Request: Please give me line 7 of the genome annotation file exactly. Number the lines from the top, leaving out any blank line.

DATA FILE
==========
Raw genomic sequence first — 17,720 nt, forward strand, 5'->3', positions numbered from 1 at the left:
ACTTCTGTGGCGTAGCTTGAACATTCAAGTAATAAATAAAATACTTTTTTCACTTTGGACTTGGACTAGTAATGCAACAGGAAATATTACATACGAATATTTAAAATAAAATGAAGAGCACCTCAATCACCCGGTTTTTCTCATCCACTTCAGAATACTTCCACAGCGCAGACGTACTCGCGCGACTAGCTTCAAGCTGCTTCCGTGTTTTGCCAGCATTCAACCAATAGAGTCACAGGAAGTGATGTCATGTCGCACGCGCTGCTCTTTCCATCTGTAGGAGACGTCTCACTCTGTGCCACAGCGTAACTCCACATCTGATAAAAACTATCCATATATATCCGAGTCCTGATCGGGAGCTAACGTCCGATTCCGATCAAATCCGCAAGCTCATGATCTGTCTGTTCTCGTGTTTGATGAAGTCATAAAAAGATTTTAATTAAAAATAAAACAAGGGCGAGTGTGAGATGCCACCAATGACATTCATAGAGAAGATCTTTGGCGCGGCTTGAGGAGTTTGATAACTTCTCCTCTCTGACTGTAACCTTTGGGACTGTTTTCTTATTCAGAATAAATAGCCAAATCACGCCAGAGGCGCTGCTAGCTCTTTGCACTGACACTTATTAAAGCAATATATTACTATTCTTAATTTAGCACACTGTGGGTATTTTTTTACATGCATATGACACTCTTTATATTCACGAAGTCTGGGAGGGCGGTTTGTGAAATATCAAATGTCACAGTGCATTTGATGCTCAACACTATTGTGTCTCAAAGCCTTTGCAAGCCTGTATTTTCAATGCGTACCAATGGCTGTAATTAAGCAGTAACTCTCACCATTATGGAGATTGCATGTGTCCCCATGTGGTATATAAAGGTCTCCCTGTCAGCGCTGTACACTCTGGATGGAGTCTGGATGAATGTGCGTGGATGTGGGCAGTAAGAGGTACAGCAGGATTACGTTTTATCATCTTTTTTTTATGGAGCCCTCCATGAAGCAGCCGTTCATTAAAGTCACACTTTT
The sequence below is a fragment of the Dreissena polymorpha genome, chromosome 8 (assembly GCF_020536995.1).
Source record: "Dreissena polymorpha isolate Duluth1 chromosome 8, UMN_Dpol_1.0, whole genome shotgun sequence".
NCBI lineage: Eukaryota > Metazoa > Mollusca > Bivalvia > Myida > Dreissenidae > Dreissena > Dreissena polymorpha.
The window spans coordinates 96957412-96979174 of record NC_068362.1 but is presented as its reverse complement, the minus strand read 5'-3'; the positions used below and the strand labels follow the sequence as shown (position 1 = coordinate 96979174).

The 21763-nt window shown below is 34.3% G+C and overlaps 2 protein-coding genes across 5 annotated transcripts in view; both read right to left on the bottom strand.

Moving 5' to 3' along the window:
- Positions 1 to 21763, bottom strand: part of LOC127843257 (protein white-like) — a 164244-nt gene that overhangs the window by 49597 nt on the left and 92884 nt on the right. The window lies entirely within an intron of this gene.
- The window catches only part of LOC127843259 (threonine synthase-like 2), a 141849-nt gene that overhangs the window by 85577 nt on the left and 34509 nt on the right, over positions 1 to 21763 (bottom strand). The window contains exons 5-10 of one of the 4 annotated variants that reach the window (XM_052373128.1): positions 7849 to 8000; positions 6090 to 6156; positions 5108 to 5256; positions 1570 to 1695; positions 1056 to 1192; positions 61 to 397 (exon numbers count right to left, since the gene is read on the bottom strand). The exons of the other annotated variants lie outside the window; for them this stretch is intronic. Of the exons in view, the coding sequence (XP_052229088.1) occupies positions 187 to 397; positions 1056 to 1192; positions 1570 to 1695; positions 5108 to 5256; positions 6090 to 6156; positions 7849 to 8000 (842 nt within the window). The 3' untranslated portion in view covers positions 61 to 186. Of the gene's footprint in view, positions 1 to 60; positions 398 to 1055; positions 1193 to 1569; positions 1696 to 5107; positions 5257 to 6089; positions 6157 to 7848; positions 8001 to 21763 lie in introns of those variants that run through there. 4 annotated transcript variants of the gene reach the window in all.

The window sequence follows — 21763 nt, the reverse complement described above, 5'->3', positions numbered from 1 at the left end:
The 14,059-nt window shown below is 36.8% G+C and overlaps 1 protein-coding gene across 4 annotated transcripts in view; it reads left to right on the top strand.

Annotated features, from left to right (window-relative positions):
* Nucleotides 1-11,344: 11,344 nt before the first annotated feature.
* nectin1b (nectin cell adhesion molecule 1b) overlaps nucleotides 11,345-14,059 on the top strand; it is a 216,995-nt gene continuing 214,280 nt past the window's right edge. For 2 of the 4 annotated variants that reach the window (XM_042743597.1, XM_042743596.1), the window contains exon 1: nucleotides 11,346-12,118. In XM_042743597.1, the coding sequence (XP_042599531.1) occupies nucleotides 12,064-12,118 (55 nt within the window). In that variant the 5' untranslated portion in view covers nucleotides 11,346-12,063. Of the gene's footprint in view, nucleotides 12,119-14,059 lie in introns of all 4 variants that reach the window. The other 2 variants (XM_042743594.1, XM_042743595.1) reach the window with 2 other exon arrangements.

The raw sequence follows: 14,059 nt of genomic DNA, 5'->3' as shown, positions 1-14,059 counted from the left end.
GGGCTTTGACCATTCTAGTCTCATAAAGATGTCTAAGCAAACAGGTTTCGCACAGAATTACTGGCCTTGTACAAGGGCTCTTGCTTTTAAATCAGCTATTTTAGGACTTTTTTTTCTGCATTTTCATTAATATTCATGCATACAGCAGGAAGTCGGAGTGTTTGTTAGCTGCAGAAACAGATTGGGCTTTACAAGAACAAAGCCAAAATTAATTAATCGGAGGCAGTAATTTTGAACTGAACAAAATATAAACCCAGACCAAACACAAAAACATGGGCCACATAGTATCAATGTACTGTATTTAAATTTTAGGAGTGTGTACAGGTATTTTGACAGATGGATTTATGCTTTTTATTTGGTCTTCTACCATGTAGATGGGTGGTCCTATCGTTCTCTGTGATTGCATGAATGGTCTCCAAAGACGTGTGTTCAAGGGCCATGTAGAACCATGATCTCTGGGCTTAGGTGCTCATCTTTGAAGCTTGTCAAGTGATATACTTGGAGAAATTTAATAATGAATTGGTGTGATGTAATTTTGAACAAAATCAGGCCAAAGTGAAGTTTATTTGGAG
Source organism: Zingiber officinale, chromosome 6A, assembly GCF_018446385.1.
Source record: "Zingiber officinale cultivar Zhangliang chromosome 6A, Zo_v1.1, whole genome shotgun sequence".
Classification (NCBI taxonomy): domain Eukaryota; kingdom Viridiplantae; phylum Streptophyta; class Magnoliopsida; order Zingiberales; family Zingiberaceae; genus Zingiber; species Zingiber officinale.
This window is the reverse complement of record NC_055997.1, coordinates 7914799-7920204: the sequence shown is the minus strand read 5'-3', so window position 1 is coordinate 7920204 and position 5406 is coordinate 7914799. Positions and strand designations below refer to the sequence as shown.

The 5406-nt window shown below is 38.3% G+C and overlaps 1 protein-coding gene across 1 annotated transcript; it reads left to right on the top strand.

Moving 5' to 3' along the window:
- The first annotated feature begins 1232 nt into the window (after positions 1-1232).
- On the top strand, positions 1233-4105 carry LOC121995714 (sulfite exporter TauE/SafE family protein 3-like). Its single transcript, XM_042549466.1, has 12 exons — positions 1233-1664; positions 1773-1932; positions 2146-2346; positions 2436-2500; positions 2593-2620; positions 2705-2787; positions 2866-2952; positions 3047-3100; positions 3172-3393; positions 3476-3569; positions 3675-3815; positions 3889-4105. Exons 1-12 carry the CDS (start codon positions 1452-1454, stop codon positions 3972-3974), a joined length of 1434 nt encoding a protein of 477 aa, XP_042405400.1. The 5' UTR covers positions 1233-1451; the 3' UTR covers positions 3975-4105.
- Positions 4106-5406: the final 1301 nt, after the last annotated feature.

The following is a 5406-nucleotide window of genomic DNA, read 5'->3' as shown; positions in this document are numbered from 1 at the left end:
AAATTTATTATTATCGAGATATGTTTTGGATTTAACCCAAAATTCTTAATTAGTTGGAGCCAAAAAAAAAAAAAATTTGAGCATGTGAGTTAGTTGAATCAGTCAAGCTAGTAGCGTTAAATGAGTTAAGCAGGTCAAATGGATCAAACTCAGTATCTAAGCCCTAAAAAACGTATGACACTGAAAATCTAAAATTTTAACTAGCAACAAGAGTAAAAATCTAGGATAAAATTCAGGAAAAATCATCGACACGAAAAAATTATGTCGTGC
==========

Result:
The 21763-nt window shown below is 34.3% G+C and overlaps 2 protein-coding genes across 5 annotated transcripts in view; both read right to left on the bottom strand.